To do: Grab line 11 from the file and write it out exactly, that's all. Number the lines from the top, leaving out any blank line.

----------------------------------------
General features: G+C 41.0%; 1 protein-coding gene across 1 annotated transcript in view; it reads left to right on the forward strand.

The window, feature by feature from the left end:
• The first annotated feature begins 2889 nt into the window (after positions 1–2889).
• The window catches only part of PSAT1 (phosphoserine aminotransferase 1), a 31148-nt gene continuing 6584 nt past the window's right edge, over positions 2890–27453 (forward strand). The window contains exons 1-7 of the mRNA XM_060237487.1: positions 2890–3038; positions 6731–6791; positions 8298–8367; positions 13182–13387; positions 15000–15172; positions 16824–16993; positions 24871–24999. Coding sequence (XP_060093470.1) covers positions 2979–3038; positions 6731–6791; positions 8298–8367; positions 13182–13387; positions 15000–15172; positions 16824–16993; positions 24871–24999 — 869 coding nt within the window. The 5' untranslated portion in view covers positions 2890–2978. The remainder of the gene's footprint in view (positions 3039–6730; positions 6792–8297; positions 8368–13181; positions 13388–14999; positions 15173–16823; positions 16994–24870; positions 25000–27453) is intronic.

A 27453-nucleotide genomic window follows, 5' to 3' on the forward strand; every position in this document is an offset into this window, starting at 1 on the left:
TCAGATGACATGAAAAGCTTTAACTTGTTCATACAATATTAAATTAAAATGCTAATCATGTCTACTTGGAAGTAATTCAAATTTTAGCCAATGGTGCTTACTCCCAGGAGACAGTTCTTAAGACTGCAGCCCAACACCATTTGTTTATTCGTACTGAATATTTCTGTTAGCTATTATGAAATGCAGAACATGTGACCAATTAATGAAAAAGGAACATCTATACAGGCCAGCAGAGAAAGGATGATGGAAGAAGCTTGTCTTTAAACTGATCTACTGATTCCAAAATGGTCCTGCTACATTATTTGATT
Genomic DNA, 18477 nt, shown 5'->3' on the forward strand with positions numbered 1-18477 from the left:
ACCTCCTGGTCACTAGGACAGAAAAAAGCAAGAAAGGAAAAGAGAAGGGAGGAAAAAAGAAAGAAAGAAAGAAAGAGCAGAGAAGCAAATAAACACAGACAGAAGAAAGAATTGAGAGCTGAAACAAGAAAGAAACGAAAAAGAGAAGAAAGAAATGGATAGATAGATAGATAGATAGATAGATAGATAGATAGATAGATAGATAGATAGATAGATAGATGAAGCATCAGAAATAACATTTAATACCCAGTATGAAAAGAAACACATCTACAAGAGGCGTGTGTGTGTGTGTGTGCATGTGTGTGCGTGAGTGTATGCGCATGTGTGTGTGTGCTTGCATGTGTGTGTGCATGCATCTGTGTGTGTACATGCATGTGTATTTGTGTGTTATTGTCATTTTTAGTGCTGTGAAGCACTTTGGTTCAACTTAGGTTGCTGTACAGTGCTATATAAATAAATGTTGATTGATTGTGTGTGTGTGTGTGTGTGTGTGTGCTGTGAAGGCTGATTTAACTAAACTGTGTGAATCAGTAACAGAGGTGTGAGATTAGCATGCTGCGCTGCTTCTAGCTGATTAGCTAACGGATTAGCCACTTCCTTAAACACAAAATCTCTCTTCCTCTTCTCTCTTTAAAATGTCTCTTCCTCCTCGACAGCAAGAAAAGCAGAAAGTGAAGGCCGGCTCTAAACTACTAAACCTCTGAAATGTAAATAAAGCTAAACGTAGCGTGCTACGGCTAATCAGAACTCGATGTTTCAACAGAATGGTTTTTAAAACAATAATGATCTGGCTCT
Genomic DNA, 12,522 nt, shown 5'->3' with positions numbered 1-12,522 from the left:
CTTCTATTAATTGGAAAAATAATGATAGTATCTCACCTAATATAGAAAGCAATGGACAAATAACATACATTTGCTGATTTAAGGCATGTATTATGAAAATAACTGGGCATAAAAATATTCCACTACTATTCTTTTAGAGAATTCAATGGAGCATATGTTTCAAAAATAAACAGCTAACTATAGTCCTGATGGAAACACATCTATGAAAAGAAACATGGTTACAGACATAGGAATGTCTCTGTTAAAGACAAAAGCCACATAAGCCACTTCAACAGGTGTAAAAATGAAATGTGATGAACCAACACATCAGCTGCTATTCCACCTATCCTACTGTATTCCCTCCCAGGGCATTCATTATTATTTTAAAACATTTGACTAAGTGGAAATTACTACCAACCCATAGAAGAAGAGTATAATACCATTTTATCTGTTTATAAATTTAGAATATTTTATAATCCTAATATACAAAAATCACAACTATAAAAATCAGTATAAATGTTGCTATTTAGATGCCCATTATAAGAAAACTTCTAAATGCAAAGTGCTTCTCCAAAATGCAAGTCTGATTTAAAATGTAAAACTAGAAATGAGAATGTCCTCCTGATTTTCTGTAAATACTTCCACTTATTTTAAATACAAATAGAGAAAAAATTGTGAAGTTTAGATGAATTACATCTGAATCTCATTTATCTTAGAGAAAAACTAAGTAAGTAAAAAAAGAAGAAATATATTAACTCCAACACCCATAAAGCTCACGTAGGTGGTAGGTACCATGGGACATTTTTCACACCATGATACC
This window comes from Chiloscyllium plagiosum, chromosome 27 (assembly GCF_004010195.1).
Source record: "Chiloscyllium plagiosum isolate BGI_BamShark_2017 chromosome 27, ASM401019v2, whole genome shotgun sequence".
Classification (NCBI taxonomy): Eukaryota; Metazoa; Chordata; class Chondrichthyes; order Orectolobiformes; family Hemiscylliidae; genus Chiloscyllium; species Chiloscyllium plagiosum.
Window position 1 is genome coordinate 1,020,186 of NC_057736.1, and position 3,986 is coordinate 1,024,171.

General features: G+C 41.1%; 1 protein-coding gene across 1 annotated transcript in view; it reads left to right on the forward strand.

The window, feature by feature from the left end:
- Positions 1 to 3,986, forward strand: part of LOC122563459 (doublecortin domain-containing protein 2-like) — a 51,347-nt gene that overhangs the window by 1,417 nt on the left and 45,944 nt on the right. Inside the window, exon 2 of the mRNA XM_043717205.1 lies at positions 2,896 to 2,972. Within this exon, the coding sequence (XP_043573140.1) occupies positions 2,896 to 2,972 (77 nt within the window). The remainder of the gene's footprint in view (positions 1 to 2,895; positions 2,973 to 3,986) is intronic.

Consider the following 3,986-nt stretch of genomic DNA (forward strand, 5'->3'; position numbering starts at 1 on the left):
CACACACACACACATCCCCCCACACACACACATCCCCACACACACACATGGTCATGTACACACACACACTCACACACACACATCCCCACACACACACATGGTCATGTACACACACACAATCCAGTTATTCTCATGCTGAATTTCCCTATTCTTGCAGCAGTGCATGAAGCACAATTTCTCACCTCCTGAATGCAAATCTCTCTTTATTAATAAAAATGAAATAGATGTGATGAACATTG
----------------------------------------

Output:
This window comes from Chiloscyllium plagiosum, chromosome 27 (assembly GCF_004010195.1).